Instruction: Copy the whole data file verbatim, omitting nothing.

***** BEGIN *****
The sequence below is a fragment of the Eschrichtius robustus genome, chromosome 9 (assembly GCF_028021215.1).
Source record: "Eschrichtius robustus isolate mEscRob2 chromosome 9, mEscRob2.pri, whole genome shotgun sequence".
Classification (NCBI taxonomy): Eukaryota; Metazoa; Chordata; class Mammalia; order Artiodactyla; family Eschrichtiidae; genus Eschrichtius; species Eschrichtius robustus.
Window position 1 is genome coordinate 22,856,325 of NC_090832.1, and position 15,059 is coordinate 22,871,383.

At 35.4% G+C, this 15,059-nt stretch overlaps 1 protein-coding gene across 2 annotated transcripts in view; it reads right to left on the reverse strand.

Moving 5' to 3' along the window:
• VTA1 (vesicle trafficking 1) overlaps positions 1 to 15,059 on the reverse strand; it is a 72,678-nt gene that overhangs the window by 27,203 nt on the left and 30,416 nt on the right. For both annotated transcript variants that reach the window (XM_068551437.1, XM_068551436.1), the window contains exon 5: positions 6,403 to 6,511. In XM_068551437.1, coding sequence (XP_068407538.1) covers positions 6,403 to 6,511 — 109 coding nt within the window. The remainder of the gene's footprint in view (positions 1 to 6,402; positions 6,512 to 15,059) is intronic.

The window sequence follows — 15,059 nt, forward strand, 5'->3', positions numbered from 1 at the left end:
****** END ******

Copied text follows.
The sequence below is a fragment of the Eschrichtius robustus genome, chromosome 9 (assembly GCF_028021215.1).
Source record: "Eschrichtius robustus isolate mEscRob2 chromosome 9, mEscRob2.pri, whole genome shotgun sequence".
Classification (NCBI taxonomy): Eukaryota; Metazoa; Chordata; class Mammalia; order Artiodactyla; family Eschrichtiidae; genus Eschrichtius; species Eschrichtius robustus.
Window position 1 is genome coordinate 22,856,325 of NC_090832.1, and position 15,059 is coordinate 22,871,383.

At 35.4% G+C, this 15,059-nt stretch overlaps 1 protein-coding gene across 2 annotated transcripts in view; it reads right to left on the reverse strand.

Moving 5' to 3' along the window:
• VTA1 (vesicle trafficking 1) overlaps positions 1 to 15,059 on the reverse strand; it is a 72,678-nt gene that overhangs the window by 27,203 nt on the left and 30,416 nt on the right. For both annotated transcript variants that reach the window (XM_068551437.1, XM_068551436.1), the window contains exon 5: positions 6,403 to 6,511. In XM_068551437.1, coding sequence (XP_068407538.1) covers positions 6,403 to 6,511 — 109 coding nt within the window. The remainder of the gene's footprint in view (positions 1 to 6,402; positions 6,512 to 15,059) is intronic.

The window sequence follows — 15,059 nt, forward strand, 5'->3', positions numbered from 1 at the left end: